On loan to The Met The Met accepts temporary loans of art both for short-term exhibitions and for long-term display in its galleries.
Michelangelo Buonarroti Italian
The iconography of this idealized youth makes him difficult to identify. Like Cupid, he has a quiver but there is no sign he ever had Cupid’s traditional wings. The statue is first recorded in 1556 at the house of Jacopo Galli in Rome, where the work is identified as Apollo. Galli is known, however, to have owned a Cupid sculpted by the young Michelangelo. So it is significant that by 1650, when the figure occupied a garden niche at the Villa Borghese, Rome, he had been retitled Cupid. By 1902 the sculpture was gravely damaged. Nonetheless the dealer Stefano Bardini recognized it as Michelangelo’s work when he offered it at auction in London, but this attribution was soon forgotten or discounted. It was later purchased by the architect Stanford White and installed on a fountain at the Fifth Avenue mansion of Mr. and Mrs. Harry Payne Whitney, today the office of the Cultural Services of the French Embassy in New York, where only recently it was recognized as Michelangelo’s lost Cupid.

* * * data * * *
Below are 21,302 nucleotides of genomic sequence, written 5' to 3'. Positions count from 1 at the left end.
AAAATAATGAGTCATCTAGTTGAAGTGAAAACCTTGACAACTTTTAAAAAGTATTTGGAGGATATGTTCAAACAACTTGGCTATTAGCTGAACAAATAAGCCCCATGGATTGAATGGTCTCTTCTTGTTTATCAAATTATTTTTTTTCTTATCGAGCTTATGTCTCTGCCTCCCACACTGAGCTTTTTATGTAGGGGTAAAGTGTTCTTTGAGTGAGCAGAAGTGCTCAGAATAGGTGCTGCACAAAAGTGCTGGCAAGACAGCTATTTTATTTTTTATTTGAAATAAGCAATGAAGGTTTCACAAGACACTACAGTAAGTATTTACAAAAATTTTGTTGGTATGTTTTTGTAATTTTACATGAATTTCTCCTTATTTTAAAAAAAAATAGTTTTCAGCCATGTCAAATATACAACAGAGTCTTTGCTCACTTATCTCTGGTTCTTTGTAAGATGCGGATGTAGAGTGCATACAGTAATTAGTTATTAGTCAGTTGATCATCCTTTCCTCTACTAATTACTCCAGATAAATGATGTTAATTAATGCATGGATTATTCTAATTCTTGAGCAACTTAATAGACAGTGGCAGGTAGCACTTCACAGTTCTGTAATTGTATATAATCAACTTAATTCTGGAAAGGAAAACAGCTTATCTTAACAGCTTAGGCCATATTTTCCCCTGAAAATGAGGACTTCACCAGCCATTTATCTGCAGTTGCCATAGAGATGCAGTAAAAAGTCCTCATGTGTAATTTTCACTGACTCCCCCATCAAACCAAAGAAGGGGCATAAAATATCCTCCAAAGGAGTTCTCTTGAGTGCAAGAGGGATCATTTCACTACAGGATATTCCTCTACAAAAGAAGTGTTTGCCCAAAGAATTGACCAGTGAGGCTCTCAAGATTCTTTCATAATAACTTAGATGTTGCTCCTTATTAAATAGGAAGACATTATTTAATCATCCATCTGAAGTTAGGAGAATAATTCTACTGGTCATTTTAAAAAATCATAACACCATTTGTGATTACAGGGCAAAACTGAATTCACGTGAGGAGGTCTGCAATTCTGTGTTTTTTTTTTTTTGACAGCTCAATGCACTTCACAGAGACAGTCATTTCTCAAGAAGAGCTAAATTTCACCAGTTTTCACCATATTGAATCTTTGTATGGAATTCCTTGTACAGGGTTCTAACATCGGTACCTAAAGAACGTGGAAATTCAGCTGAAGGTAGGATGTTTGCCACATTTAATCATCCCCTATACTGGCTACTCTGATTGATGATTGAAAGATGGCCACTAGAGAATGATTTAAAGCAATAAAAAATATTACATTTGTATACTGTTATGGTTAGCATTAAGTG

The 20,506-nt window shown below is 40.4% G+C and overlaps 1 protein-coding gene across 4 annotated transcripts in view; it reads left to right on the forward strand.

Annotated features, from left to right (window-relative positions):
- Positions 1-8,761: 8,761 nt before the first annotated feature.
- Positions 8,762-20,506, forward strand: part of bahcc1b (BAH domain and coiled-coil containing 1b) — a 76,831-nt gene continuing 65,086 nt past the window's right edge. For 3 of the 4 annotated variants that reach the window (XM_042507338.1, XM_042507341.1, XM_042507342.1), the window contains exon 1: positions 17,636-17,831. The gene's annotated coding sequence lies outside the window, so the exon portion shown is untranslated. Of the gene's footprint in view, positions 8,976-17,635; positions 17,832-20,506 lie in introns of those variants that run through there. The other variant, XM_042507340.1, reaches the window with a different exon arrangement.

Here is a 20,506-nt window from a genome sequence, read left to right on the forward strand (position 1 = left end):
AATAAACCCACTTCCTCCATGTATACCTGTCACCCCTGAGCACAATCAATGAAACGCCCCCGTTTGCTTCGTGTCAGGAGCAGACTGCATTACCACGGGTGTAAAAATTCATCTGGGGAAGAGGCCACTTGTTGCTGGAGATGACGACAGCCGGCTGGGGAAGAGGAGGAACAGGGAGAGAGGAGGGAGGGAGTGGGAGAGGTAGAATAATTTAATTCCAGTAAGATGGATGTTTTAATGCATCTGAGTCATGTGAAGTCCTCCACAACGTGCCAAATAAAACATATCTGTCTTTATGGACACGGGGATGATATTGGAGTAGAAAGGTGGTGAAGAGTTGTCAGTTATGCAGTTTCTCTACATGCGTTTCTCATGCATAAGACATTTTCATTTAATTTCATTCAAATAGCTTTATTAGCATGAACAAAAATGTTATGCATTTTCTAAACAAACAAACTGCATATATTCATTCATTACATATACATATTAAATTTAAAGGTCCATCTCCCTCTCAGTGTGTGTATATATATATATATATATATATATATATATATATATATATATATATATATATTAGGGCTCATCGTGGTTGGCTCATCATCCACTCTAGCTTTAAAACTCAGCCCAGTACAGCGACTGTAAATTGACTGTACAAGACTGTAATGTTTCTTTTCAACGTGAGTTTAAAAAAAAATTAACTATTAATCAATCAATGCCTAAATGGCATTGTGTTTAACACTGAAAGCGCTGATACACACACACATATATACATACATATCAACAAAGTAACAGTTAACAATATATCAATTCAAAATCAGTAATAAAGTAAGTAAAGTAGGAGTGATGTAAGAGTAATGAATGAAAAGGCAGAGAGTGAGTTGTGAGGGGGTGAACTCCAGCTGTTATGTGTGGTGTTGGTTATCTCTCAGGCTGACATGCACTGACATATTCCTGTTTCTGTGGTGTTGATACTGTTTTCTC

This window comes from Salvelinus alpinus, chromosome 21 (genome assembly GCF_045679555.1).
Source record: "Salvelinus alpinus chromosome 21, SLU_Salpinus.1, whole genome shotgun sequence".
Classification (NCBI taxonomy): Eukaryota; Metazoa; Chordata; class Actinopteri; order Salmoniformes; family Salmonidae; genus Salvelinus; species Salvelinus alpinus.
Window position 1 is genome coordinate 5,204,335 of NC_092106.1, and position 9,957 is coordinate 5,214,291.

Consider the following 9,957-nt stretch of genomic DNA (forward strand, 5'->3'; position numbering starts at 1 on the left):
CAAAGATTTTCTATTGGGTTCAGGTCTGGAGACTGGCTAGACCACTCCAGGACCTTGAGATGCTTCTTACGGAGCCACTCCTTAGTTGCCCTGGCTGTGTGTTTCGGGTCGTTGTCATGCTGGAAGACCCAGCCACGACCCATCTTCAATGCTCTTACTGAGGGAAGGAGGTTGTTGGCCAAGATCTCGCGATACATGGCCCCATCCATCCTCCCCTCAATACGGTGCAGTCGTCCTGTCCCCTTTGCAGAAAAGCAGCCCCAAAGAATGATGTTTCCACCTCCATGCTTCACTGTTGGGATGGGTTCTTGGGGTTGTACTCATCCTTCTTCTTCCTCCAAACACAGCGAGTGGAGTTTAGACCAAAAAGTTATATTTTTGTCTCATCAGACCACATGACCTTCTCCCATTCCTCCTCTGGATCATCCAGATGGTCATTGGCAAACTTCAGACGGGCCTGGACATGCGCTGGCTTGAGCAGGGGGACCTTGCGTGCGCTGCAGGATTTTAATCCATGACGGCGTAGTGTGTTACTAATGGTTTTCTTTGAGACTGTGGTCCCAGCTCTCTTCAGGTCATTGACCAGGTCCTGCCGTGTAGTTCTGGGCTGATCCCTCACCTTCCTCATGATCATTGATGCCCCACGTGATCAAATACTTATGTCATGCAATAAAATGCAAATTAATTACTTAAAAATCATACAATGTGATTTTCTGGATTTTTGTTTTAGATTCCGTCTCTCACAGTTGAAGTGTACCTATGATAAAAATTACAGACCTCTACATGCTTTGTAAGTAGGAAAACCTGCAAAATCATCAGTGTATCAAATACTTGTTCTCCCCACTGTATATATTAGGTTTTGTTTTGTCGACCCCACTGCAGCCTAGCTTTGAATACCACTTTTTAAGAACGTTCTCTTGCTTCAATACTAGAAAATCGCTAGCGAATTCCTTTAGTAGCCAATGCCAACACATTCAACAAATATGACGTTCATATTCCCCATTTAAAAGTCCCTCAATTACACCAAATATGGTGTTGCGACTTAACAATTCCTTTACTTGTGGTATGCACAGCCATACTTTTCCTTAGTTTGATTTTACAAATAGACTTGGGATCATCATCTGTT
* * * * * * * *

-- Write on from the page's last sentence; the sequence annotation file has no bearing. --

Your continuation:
This artwork is meant to be viewed from right to left. Scroll left to view more.